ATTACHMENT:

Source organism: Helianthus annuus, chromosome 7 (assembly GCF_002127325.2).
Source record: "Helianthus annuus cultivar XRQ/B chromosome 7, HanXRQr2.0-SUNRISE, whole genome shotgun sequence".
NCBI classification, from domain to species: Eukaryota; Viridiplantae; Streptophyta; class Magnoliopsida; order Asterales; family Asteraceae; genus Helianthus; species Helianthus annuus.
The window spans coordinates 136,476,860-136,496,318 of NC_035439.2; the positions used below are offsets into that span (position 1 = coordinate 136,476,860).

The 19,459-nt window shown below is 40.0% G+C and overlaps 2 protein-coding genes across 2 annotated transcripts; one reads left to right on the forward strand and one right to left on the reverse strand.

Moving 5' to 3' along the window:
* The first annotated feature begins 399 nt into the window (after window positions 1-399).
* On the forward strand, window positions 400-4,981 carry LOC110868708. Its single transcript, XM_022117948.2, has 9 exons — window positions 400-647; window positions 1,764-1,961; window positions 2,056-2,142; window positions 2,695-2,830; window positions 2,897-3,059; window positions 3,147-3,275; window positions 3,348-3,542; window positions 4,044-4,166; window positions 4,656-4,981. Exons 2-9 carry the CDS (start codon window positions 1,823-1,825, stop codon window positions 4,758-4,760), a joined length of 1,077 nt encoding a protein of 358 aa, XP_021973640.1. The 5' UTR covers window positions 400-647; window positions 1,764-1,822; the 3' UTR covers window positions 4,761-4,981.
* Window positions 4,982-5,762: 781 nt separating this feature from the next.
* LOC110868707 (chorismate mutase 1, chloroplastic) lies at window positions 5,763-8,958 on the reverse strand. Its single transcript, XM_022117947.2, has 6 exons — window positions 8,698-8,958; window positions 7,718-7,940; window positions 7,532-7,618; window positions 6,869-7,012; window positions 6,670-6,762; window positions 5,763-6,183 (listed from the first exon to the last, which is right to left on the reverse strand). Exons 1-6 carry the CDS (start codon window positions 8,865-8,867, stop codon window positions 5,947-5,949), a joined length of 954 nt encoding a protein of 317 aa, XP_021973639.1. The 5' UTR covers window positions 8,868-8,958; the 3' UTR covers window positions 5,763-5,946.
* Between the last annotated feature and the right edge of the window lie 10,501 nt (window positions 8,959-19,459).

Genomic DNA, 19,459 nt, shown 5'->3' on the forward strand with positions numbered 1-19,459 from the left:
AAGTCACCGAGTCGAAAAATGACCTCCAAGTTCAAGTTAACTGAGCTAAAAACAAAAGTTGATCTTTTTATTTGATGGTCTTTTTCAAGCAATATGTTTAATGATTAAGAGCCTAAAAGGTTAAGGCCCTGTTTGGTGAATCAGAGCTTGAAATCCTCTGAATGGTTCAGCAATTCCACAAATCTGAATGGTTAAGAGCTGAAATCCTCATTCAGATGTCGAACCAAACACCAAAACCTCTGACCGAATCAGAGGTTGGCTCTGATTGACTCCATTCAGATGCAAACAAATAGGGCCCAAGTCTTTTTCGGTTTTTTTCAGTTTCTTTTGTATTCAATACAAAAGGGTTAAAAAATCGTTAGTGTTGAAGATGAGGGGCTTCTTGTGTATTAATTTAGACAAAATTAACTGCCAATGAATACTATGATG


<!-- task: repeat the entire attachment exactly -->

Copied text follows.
Source organism: Helianthus annuus, chromosome 7 (assembly GCF_002127325.2).
Source record: "Helianthus annuus cultivar XRQ/B chromosome 7, HanXRQr2.0-SUNRISE, whole genome shotgun sequence".
NCBI classification, from domain to species: Eukaryota; Viridiplantae; Streptophyta; class Magnoliopsida; order Asterales; family Asteraceae; genus Helianthus; species Helianthus annuus.
The window spans coordinates 136,476,860-136,496,318 of NC_035439.2; the positions used below are offsets into that span (position 1 = coordinate 136,476,860).

The 19,459-nt window shown below is 40.0% G+C and overlaps 2 protein-coding genes across 2 annotated transcripts; one reads left to right on the forward strand and one right to left on the reverse strand.

Moving 5' to 3' along the window:
* The first annotated feature begins 399 nt into the window (after window positions 1-399).
* On the forward strand, window positions 400-4,981 carry LOC110868708. Its single transcript, XM_022117948.2, has 9 exons — window positions 400-647; window positions 1,764-1,961; window positions 2,056-2,142; window positions 2,695-2,830; window positions 2,897-3,059; window positions 3,147-3,275; window positions 3,348-3,542; window positions 4,044-4,166; window positions 4,656-4,981. Exons 2-9 carry the CDS (start codon window positions 1,823-1,825, stop codon window positions 4,758-4,760), a joined length of 1,077 nt encoding a protein of 358 aa, XP_021973640.1. The 5' UTR covers window positions 400-647; window positions 1,764-1,822; the 3' UTR covers window positions 4,761-4,981.
* Window positions 4,982-5,762: 781 nt separating this feature from the next.
* LOC110868707 (chorismate mutase 1, chloroplastic) lies at window positions 5,763-8,958 on the reverse strand. Its single transcript, XM_022117947.2, has 6 exons — window positions 8,698-8,958; window positions 7,718-7,940; window positions 7,532-7,618; window positions 6,869-7,012; window positions 6,670-6,762; window positions 5,763-6,183 (listed from the first exon to the last, which is right to left on the reverse strand). Exons 1-6 carry the CDS (start codon window positions 8,865-8,867, stop codon window positions 5,947-5,949), a joined length of 954 nt encoding a protein of 317 aa, XP_021973639.1. The 5' UTR covers window positions 8,868-8,958; the 3' UTR covers window positions 5,763-5,946.
* Between the last annotated feature and the right edge of the window lie 10,501 nt (window positions 8,959-19,459).

Genomic DNA, 19,459 nt, shown 5'->3' on the forward strand with positions numbered 1-19,459 from the left:
AAGTCACCGAGTCGAAAAATGACCTCCAAGTTCAAGTTAACTGAGCTAAAAACAAAAGTTGATCTTTTTATTTGATGGTCTTTTTCAAGCAATATGTTTAATGATTAAGAGCCTAAAAGGTTAAGGCCCTGTTTGGTGAATCAGAGCTTGAAATCCTCTGAATGGTTCAGCAATTCCACAAATCTGAATGGTTAAGAGCTGAAATCCTCATTCAGATGTCGAACCAAACACCAAAACCTCTGACCGAATCAGAGGTTGGCTCTGATTGACTCCATTCAGATGCAAACAAATAGGGCCCAAGTCTTTTTCGGTTTTTTTCAGTTTCTTTTGTATTCAATACAAAAGGGTTAAAAAATCGTTAGTGTTGAAGATGAGGGGCTTCTTGTGTATTAATTTAGACAAAATTAACTGCCAATGAATACTATGATG